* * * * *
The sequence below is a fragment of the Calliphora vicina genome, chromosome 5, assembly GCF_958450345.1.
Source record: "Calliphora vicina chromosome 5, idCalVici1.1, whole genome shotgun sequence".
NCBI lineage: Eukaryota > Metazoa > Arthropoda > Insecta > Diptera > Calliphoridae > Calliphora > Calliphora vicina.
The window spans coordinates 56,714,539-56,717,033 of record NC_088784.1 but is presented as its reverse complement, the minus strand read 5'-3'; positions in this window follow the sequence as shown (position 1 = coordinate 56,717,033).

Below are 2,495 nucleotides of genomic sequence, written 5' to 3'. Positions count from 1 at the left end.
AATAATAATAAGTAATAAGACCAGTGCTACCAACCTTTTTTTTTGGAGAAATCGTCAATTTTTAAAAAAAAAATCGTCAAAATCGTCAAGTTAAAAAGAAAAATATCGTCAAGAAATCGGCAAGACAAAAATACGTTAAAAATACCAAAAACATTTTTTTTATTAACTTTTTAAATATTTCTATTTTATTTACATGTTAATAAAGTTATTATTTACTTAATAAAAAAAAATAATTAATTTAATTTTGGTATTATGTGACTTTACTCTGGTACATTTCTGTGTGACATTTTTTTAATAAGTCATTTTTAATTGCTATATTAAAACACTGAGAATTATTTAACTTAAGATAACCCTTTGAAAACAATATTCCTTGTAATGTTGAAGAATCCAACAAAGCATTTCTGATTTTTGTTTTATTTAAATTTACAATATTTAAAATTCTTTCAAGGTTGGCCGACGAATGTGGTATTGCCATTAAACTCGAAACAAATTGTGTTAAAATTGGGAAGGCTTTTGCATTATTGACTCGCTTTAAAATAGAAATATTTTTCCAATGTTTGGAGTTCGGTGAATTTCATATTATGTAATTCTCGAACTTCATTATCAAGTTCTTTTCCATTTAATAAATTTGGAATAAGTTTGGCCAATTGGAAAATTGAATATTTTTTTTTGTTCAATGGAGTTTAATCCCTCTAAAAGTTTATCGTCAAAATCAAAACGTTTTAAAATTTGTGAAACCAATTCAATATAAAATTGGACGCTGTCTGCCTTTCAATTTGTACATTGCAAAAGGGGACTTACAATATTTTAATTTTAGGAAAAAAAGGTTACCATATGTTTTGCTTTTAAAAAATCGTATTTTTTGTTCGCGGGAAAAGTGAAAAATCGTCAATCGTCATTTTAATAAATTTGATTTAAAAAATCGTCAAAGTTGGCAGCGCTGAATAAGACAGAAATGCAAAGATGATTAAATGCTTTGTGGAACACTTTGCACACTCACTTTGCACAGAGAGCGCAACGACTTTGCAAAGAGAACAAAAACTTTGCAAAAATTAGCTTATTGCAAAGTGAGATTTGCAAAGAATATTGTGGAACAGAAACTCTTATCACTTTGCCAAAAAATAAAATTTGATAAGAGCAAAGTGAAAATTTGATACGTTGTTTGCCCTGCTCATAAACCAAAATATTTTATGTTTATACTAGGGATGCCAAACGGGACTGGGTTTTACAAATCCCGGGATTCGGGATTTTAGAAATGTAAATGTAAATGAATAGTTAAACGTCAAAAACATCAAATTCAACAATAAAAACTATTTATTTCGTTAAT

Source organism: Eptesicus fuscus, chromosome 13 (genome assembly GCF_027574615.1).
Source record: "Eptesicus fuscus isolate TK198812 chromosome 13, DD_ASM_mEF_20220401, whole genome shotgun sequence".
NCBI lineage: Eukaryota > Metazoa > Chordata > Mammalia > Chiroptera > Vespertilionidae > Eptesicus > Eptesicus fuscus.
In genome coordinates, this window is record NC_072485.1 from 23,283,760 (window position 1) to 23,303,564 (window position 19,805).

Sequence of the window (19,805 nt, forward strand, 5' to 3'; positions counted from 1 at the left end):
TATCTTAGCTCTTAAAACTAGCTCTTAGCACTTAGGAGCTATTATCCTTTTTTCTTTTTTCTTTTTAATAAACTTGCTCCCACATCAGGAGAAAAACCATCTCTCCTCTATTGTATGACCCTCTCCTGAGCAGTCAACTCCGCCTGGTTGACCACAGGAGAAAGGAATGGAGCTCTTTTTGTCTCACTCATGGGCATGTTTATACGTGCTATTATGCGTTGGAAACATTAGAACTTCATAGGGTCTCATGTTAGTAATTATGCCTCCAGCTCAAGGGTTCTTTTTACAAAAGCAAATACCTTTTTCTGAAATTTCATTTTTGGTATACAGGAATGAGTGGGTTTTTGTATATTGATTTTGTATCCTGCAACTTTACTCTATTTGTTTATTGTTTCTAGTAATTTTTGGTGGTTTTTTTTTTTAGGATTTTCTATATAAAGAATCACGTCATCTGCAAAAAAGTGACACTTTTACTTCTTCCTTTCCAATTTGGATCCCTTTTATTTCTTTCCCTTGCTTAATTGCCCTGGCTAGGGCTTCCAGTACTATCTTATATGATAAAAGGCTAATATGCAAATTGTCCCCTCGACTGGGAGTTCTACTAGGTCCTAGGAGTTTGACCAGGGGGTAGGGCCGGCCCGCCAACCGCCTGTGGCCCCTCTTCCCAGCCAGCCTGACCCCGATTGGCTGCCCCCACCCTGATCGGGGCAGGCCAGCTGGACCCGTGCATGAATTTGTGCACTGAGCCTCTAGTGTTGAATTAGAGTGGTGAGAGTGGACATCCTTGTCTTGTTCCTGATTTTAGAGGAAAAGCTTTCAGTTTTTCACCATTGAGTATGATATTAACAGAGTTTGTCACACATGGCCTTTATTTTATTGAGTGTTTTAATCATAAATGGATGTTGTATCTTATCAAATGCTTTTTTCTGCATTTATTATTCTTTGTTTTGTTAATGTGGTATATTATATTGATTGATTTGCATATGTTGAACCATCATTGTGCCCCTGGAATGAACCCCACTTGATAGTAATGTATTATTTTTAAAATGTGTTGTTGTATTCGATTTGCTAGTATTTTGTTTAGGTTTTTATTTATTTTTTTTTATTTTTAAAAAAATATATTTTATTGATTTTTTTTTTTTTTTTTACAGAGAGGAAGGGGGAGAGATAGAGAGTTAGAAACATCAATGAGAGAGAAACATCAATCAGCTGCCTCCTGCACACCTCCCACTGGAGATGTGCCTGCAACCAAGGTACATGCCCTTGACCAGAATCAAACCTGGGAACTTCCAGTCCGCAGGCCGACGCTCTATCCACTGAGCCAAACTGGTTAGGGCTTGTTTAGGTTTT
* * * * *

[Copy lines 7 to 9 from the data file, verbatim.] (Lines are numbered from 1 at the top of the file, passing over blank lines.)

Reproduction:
Source organism: Eptesicus fuscus, chromosome 13 (genome assembly GCF_027574615.1).
Source record: "Eptesicus fuscus isolate TK198812 chromosome 13, DD_ASM_mEF_20220401, whole genome shotgun sequence".
NCBI lineage: Eukaryota > Metazoa > Chordata > Mammalia > Chiroptera > Vespertilionidae > Eptesicus > Eptesicus fuscus.